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Five things you should know about Park Güell

Five things you should know about Park Güell

Barcelona has always been a cradle for painters, musicians, and architects, but if there is one artistic movement that has left a lasting impression on the city, it is the Catalan form of Art Nouveau known as modernisme. This is thanks largely to the work of the architect Antoni Gaudí. 

An image of a long line of  undulating mosaic-covered benches with extraordinary views over the city comes to mind when one thinks of Barcelona, and we should all see the sunset from there at least once in our lives. The bench is in Park Güell, one of Antoni Gaudí’s remarkable creations. The park is a symbol of Barcelona and is now managed by BSM (Barcelona de Serveis Municipals).

You may not be aware that this year the park is celebrating its 95th anniversary; below we present five other things you should know about Park Güell.

1. The origins of the park

Located on Mount Carmel and overlooking the neighborhood of Gràcia, the park was originally conceived as a private residential area. Fortunately for us, it opened 95 years ago as a municipal park and today it is one of Barcelona's most popular attractions. 

In 1900, the industrialist Eusebi Güell commissioned Gaudí to build a housing development for wealthy families on the British garden city model. 

Barcelona was expanding rapidly following the Universal Exposition of 1888; the city walls had been demolished; and the Cerdà city expansion plan was well under way, turning Barcelona into the modern and dynamic city we know today. However, Güell's project was not well-understood by Barcelona society and was finally cancelled when only two of the sixty plots available were sold. These were Casa Gaudí, where the architect lived for 54 years, and Casa Trias. 

Over the years, enthusiasm for Park Güell grew and the city became aware of what it represented. After Eusebi Güell's death in 1922, his heirs sold the park to the Barcelona City Council and it opened its gates to the public in 1926..

2. Inspired by nature

Antoni Gaudí’s fascination for nature was reflected in his works and in Park Güell, the entire park is inspired by the natural environment and adapted to suit it. Gaudí's designed bridges and aqueducts to bring out the best of the natural forms of the mountain.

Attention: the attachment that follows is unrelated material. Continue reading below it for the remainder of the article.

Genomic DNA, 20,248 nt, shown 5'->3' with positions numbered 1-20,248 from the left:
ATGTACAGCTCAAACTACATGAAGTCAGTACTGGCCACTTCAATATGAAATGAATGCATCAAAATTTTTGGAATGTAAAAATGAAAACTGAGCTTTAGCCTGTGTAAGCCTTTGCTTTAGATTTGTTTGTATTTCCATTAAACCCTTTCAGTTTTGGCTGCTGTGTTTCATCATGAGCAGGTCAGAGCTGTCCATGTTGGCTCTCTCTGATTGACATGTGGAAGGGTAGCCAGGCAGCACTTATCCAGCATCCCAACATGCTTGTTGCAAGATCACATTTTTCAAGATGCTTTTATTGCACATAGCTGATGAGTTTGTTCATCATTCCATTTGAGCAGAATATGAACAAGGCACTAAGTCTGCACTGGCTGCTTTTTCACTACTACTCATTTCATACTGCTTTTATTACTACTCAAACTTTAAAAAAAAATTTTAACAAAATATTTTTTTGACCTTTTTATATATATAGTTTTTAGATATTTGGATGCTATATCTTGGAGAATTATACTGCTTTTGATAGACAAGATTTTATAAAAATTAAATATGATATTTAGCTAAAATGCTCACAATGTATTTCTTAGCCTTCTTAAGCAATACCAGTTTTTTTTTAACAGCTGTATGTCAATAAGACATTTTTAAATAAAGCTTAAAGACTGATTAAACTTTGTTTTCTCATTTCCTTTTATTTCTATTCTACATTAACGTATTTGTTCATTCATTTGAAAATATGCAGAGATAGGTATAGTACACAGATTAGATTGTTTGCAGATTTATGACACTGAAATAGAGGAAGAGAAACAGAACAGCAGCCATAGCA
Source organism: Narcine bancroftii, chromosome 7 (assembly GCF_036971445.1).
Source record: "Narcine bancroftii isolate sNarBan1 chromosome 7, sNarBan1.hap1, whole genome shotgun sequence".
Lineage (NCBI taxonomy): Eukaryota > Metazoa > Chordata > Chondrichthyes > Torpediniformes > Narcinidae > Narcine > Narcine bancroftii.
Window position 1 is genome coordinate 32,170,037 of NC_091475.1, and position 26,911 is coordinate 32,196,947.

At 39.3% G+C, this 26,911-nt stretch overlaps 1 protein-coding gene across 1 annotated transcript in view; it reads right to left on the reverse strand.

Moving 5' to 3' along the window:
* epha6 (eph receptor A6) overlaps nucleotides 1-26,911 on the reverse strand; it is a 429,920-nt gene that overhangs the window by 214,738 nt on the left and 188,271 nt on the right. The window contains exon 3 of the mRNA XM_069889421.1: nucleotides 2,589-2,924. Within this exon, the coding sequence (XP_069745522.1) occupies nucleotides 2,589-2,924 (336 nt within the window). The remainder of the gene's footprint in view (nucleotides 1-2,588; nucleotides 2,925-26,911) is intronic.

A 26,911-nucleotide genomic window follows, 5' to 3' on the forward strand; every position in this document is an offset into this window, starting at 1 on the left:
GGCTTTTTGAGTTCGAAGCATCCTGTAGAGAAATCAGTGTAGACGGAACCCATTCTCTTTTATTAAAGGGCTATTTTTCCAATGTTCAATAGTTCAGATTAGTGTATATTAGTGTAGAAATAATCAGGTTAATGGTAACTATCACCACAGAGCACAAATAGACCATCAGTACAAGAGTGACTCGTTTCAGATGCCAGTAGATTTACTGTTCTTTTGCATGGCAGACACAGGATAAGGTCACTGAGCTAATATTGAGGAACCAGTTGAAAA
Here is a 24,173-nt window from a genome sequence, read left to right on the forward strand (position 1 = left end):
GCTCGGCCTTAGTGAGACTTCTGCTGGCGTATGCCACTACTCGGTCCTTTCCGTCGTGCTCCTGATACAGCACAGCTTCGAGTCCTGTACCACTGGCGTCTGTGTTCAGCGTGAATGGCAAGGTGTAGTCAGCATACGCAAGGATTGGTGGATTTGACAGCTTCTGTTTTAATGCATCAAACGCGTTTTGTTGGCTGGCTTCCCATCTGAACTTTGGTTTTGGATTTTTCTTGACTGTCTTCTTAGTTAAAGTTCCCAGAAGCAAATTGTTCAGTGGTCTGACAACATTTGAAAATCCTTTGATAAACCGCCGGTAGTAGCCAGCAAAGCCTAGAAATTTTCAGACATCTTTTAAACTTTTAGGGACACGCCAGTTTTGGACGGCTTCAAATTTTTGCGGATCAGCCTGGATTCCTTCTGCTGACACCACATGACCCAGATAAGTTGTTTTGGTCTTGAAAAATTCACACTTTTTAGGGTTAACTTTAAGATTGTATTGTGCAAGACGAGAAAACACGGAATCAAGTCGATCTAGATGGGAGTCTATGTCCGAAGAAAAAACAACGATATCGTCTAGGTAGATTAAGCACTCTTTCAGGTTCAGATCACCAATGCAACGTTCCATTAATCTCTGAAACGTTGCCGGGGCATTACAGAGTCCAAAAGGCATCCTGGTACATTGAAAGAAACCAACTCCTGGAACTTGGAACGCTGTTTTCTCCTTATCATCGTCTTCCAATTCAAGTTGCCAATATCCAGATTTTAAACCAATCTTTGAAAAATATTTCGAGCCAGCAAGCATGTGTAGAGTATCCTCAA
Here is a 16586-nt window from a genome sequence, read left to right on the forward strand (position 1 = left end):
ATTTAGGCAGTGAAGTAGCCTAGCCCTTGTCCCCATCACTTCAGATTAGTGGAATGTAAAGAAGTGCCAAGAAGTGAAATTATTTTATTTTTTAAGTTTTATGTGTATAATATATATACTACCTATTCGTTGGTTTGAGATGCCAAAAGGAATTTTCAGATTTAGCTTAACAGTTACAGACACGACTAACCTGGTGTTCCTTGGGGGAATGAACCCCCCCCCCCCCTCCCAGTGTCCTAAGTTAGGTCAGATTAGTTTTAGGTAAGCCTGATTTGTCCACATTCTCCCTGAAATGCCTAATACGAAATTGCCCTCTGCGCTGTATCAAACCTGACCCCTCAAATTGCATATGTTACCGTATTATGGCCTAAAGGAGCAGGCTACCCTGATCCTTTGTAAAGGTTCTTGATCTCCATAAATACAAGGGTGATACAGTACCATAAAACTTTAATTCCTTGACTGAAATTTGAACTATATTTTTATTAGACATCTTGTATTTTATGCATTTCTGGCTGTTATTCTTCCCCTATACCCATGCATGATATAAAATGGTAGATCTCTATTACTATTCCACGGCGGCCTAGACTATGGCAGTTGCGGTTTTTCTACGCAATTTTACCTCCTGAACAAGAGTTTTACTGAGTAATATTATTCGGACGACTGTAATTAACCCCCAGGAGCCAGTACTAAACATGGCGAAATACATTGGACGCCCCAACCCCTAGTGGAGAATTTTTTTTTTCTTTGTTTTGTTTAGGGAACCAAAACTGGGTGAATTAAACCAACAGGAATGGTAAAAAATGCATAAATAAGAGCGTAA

When you walk through the park, take a close look at the columns, benches, and houses... you will be hard put to find any straight lines, which, according to the architect, did not exist in nature.

3. “Trencadis”

The trencadís is a technique for cladding structures with mosaics composed of irregular sized pieces of ceramic. The technique is used throughout the park, both on the famous benches mentioned above and on the columns and houses. 

It is one of the hallmarks of Gaudí's work gaudidiana, as it allowed him to use ceramics on his iconic curvilinear forms. The architect not only represented nature in his work, but also respected it by recycling materials discarded from local factories. El arquitecto no solo representaba la naturaleza en su obra, sino que la respetaba reciclando materiales desechados de fábricas de la zona. 

4. Relationship with Vienna

One of the most magical spaces in the park is the Austria Gardens area. When the building project was cancelled, this space became a municipal nursery. 

As part of the "Viena in Barcelona"exhibition in 1977, Austria donated numerous trees to the city, endowing this space with extraordinary vegetation and bringing color and fauna to the park. 

4. The Hall of Leaning Columns

Finally, no tour is complete without a visit to the Hypostyle Hall, also known as the Hall of Leaning Columns. 

The hall, initially designed to house a market for the housing development, serves as a support for the upper esplanade. If you take a close look at the columns at the entrance, you will see they are not straight. When Gaudí was asked why he used leaning columns, he answered, “For the same reason that the tired walker rests on an inclined cane; if it were vertical it would not support him.” 

The architect designed the columns to collect rain to supply water to the entire community. When the reservoir was full, the surplus was evacuated through the mouth of the famous ceramic dragon. 

Have you been to Park Güell?

If you have not yet visited the park or you would like to see it again in a new light, please read the information below.

There are two entrances, the Carretera del Carmel for those who come by tourist bus, and the Passatge de Sant Josep de la Muntanya, if you prefer to come by metro. The park is located twenty minutes from Lesseps and Vallcarca metro stations on line L3 and there are escalators up the hill to the park. 

To avoid queues, we would recommend buying  tickets from the park's website .

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